Glass usage lower in developing Asia: Believers in Glass

27 February 2016 12:00 am - 0     - {{hitsCtrl.values.hits}}

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From left: Environment and Mahaweli Development Ministry Promotions and Environment Education Director Gamini Wijesinghe, Piramal Glass Ceylon PLC CEO/Managing Director Sanjay Tiwari, BBDO Lanka Managing Director Santosh Menon, National Poison Centre Toxicology Department Head Dr.Waruna Gunathilaka, Consumer Affairs Authority Consumer Affairs and Information Director Chandrika Thilakarathne, City Analyst R. M. G. B. Rajanayake and Institute of Chemistry, Ceylon, College of Chemical Sciences Honorary Joint Secretary Dr. A. A. P. Keerthi
Pic by Indraratne Balasuriya

 

By Chandeepa Wettasinghe
Sri Lankan citizens should pay more attention to their health and use glass containers to store and serve food and beverages, Believers in Glass, a movement to improve glass usage said.
“Glass is better when storing or serving food and liquids. Glass bottles are also safer for babies than plastic,” National Poison Centre Toxicology Department Head Dr. Waruna Gunathilaka said.
He said that many Sri Lankans ask the National Poison Centre whether lunch sheets, plastic bottles and rigifoam containers are harmful.
“Lunch sheets are a petroleum by-product. How are they safe? We usually serve hot food. When placed on lunch sheets there’s a possibility of chemicals mixing with our food. With plastic bottles, when they bend or are bruised, there are chances of chemicals mixing with the liquid,” he said.
Dr. Gunathilaka said that the chemicals released by these containers may be carcinogenic, and the processes are accelerated due to the hot weather in Sri Lanka.
Institute of Chemistry, Ceylon, College of Chemical Sciences Honorary Joint Secretary Dr. A. A. P. Keerthi said that glass is inert in day-to-day scenarios, only reacting to temperatures exceeding 1,500°C.
“From a chemist point of view, an interesting concept is the surface area to volume ratio. The smaller the volume packaged, the larger the ratio is. So when storing extremely dangerous drugs or food, it is important that the packaging remains inert,” he added.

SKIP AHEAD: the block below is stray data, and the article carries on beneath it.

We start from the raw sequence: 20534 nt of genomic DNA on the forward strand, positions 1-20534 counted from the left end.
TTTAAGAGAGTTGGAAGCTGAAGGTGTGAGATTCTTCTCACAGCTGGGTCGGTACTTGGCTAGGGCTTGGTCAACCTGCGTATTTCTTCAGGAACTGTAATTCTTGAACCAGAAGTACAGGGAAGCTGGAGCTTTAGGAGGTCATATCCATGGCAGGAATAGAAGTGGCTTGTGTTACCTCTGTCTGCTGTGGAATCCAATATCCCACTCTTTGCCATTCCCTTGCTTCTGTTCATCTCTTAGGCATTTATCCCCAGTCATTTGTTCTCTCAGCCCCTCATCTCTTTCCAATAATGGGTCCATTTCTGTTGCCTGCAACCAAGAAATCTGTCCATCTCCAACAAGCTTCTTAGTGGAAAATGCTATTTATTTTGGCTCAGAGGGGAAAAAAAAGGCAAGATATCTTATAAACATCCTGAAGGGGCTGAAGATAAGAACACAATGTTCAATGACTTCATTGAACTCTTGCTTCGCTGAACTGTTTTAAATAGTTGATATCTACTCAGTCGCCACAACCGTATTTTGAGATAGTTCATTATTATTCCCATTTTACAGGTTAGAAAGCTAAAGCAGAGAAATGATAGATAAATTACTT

City Analyst R. M. G. B. Rajanayake said that if glass is used for storage, customers can observe if the food or liquid has gone bad.
“Glass will protect food from UV light, and will not react with solvents or other chemicals. It can be reused and recycled,” he noted.
While the health benefits of using glass may be evident, the safety aspect is still in question.  Glass can break easily and cause injuries to both children and adults.
Garbage collectors are also averse to handling broken glass, while improperly disposed glass could be found everywhere, especially covered up in playgrounds or school premises, ready to cause injuries.
However, Piramal Glass Ceylon PLC CEO/Managing Director Sanjay Tiwari, whose company is the country’s only glass bottle and container manufacturer, and the sponsor for Believers in Glass, said that his company collects the same volume of glass for recycling that it produces daily.
He added that the cost to manufacture a similar sized bottle of plastic costs the same as glass.
“But the percentage of glass usage is higher in other parts of the world, compared to developing Asia, where people tend to use other materials,” Tiwari said.
Consumer Affairs Authority, Consumer Affairs and Information Director Chandrika Thilakarathne added that high-end consumers and hotels prefer using glass due to its ability to be customized in shapes and colours.
Believers in Glass, with its motto Food loves glass, so should we, has created a Facebook page, which has garnered 5,000 likes over the past 2 months, while the videos it had uploaded had gotten 235,000 views.

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